Mag. Julia Allen, LL.M.


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Mag. Julia Allen, LL.M.


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31. Mai 2023

Brands Update - May 2023 – 7 von 9 Insights

AIRBUTLER: Austrian Supreme Court holds advertiser liable for content of dynamic search ad, in a ruling of wider interest

  • Briefing

The Austrian Supreme Court has ruled that the use of a third party trade mark in a Google Dynamic Search advert can constitute trade mark infringement by the advertiser. This was so even though the commissioned advertising method independently and automatically used the third party's trade mark without the advertiser's permission and the advertiser was not able to prevent every trade mark infringement in advance.

What has happened? 

  • The AIRBUTLER case concerns the liability of an advertiser for the unauthorised use of a third party’s trade mark to advertise its own product where that advert was automatically generated using Google Dynamic Search Ads.
  • Google describes dynamic search adverts as follows, "When someone searches on Google with terms closely related to the titles and frequently used phrases on your website, Google Ads will use these titles and phrases to select a landing page from your website and generate a clear, relevant headline for your ad." In other words, the advertiser does not dictate which words are used in the advert headline and cannot black-list certain words (although it can ensure that an advert is not generated if certain keywords are used). 
  • The advertiser using the dynamic search ad was ruled to be liable for trade mark infringements caused by the algorithm of the dynamic search ad. Neither the knowledge of the trade mark infringement nor the culpability of the advertiser was considered to be relevant for the evaluation of liability. Only the advantage to the advertiser was found to be essential for the attribution of liability. An advertiser must take the advantages and disadvantages of the use of dynamic search ads.
  • The Austrian Supreme Court also ruled that the advertiser is responsible under Austrian trade mark law for the fact that Google lists product names together with words that are confusingly similar to a third party's trade mark.
  • This is an important ruling which extends the liability of trade mark owners for the use of third party trade marks in keyword advertising. 

Want to know more? 

The AIRBUTLER case is the first decision of the Austrian Supreme Court on dynamic search ads which it says represents a subcategory of keyword advertising. 

Dynamic search ads are based on terms created from content on the advertiser's website by an algorithm. Based on titles and frequently used phrases on the website, the dynamic search ads will select a landing page and generate a clear and relevant headline for the ad. Therefore, the advertiser does not choose the terms and phrases for the advertising headline. 

For the legal assessment of the attribution of liability pursuant to sections 51 – 54 of the Austrian Trademark Protection Act, the Austrian Supreme courts referred to the case law on the use of advertising agencies and section 18 of the Austrian Unfair Competition Act. These provide that, even if a company does not specify the content and form of an advert or even if it expressly waives content specifications, the company is liable as long as it has the legal possibility to prevent or remedy the infringement.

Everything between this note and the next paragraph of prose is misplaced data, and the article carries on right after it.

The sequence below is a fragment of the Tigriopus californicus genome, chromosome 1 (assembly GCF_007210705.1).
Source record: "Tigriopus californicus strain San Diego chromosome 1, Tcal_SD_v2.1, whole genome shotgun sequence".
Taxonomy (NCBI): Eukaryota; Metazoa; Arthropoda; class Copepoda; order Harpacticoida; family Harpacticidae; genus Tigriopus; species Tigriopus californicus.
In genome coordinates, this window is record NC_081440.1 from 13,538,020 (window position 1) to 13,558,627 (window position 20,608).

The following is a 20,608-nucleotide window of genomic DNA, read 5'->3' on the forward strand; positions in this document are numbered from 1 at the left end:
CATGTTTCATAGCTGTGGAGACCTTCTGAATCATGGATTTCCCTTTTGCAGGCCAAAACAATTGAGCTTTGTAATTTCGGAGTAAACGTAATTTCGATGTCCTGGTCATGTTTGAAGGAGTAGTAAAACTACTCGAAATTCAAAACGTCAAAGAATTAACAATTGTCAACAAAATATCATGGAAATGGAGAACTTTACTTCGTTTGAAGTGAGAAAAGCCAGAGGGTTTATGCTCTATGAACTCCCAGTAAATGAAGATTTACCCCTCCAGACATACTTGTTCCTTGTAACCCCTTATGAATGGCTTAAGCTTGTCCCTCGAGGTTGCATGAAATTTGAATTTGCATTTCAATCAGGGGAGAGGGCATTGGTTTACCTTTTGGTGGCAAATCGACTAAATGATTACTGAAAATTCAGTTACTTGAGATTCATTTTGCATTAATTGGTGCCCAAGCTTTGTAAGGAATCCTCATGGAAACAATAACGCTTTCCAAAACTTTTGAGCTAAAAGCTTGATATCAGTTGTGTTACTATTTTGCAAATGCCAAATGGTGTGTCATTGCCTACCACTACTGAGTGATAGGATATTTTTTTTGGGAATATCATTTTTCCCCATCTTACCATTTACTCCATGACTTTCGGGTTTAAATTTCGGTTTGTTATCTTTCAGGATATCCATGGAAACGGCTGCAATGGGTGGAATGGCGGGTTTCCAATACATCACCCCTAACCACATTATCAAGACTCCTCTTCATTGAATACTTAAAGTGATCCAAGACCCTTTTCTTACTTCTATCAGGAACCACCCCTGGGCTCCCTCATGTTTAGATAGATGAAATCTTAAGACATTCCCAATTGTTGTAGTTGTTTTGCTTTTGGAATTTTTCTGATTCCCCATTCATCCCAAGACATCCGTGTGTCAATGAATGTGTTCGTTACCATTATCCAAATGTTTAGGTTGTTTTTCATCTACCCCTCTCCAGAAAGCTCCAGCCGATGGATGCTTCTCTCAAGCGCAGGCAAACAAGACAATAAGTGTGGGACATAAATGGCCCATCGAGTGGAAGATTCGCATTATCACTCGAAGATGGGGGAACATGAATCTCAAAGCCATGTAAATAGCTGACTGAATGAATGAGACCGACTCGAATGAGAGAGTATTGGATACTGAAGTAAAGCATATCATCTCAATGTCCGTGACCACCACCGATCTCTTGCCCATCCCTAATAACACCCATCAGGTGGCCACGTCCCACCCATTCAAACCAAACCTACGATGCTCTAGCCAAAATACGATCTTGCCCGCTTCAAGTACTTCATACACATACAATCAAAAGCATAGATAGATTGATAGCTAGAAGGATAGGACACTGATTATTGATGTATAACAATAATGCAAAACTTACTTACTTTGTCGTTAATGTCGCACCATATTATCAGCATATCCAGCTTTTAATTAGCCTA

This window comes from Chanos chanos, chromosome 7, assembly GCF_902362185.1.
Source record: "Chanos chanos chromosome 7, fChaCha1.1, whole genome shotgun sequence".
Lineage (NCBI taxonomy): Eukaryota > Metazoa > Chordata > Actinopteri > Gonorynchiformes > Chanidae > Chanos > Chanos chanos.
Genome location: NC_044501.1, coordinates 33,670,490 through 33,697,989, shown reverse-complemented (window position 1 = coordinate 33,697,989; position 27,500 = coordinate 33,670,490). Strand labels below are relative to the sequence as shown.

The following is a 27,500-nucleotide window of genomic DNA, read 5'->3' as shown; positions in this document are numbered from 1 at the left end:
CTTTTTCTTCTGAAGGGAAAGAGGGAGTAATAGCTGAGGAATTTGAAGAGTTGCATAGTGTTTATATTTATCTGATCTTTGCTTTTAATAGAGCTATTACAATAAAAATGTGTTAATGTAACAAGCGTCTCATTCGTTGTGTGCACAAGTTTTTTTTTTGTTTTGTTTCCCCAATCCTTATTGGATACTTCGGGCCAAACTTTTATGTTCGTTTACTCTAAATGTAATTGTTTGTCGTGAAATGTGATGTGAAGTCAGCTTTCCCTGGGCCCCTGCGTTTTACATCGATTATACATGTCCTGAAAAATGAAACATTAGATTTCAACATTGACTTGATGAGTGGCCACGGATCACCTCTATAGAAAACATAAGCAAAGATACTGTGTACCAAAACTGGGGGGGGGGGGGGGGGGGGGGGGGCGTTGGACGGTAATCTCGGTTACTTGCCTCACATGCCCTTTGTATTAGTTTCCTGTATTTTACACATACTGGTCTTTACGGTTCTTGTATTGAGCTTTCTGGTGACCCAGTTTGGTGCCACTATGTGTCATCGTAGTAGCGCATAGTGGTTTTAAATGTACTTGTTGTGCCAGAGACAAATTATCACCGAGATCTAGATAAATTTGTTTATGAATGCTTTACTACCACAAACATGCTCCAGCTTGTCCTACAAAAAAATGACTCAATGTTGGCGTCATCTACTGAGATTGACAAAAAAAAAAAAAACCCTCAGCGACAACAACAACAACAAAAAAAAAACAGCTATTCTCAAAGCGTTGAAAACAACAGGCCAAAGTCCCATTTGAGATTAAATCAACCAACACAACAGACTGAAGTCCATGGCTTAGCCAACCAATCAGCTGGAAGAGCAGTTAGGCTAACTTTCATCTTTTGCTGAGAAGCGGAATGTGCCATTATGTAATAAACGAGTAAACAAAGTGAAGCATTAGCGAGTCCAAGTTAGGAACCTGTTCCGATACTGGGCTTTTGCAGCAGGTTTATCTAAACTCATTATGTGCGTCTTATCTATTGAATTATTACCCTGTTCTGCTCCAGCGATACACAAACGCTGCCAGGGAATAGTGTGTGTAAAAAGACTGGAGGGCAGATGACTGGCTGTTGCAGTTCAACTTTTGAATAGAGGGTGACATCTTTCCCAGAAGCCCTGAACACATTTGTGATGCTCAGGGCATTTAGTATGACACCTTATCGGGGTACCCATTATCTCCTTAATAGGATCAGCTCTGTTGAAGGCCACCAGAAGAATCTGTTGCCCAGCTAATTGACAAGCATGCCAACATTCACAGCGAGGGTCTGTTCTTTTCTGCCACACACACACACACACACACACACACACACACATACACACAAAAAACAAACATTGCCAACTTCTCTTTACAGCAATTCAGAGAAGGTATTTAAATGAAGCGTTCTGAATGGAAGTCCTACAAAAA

The company can prevent or remedy the infringement by withdrawing the order from the advertising agency at any time. Furthermore, the company can influence the tool’s (ie the algorithm’s) selection of terms or phrases by creating an exclusion list. 

In the case of the unauthorised use of a third party’s trade mark, liability was considered by the Austrian Supreme Court to be excluded only if a normally informed and reasonably attentive internet user easily recognises that the goods or services advertised do not originate from the owner of the trade mark or from a company economically associated with it. 

The Austrian Supreme court ruled that this was not the case in the relevant ad, "Airbutler – devices with top test results" (Airbutler – Geräte mit top Testergebnissen). According to the Supreme Court, the ad would create the impression that it originated from the owner of the AIRBUTLER trade mark itself or an economically or organisationally connected company. This impaired the function of the trade mark as an indication of origin.

By using the advertising technology dynamic search ads, the advertiser was considered not to be relieved from the outset of its obligation not to engage in advertising that infringes a third party’s trade mark. This cannot be altered by the fact that the advertiser was limited in its influence on the content due to the technical design of the advertisement.

Five takeaways from the AIRBUTLER case: 

  • Keep in mind that an advertiser can be held liable even though it has no influence on the outcome of the dynamic search ads. 
  • Review the landing website for critical terms and phrases that could trigger trade mark infringement.
  • Create a list of terms and phrases for which a dynamic search ad should not be generated and keep the list up to date.
  • Keep documentation on the current excluded terms and phrases.
  • Review the outcome of the dynamic search ads. 
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